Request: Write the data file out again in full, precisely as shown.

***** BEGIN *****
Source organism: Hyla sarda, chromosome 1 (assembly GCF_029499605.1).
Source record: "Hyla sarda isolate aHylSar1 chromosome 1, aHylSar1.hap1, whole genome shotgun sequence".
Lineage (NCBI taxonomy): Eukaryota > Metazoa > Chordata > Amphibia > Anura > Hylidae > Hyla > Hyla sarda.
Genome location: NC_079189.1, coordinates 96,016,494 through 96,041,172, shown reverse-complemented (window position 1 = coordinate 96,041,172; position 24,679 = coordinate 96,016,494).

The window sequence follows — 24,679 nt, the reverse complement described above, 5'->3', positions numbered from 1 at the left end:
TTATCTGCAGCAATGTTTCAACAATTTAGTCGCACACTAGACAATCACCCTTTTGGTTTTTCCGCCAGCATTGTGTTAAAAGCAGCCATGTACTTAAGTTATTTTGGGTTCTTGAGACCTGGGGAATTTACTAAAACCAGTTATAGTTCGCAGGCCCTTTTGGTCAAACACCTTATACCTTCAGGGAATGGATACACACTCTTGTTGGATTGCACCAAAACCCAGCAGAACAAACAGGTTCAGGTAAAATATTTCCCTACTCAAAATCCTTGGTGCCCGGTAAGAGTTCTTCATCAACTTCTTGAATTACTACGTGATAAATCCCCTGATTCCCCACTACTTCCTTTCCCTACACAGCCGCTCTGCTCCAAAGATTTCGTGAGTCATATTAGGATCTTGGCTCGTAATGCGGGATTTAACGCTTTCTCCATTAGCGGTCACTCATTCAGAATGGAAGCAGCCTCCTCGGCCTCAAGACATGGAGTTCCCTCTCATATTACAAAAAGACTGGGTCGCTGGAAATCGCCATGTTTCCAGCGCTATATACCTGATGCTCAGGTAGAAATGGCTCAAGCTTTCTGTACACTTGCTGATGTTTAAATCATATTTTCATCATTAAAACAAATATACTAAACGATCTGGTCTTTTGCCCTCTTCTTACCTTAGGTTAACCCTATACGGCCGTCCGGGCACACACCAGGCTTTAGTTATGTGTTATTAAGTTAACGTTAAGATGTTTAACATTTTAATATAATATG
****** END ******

Source organism: Hyla sarda, chromosome 1 (assembly GCF_029499605.1).
Source record: "Hyla sarda isolate aHylSar1 chromosome 1, aHylSar1.hap1, whole genome shotgun sequence".
Lineage (NCBI taxonomy): Eukaryota > Metazoa > Chordata > Amphibia > Anura > Hylidae > Hyla > Hyla sarda.
Genome location: NC_079189.1, coordinates 96,016,494 through 96,041,172, shown reverse-complemented (window position 1 = coordinate 96,041,172; position 24,679 = coordinate 96,016,494).

The window sequence follows — 24,679 nt, the reverse complement described above, 5'->3', positions numbered from 1 at the left end:
TTATCTGCAGCAATGTTTCAACAATTTAGTCGCACACTAGACAATCACCCTTTTGGTTTTTCCGCCAGCATTGTGTTAAAAGCAGCCATGTACTTAAGTTATTTTGGGTTCTTGAGACCTGGGGAATTTACTAAAACCAGTTATAGTTCGCAGGCCCTTTTGGTCAAACACCTTATACCTTCAGGGAATGGATACACACTCTTGTTGGATTGCACCAAAACCCAGCAGAACAAACAGGTTCAGGTAAAATATTTCCCTACTCAAAATCCTTGGTGCCCGGTAAGAGTTCTTCATCAACTTCTTGAATTACTACGTGATAAATCCCCTGATTCCCCACTACTTCCTTTCCCTACACAGCCGCTCTGCTCCAAAGATTTCGTGAGTCATATTAGGATCTTGGCTCGTAATGCGGGATTTAACGCTTTCTCCATTAGCGGTCACTCATTCAGAATGGAAGCAGCCTCCTCGGCCTCAAGACATGGAGTTCCCTCTCATATTACAAAAAGACTGGGTCGCTGGAAATCGCCATGTTTCCAGCGCTATATACCTGATGCTCAGGTAGAAATGGCTCAAGCTTTCTGTACACTTGCTGATGTTTAAATCATATTTTCATCATTAAAACAAATATACTAAACGATCTGGTCTTTTGCCCTCTTCTTACCTTAGGTTAACCCTATACGGCCGTCCGGGCACACACCAGGCTTTAGTTATGTGTTATTAAGTTAACGTTAAGATGTTTAACATTTTAATATAATATG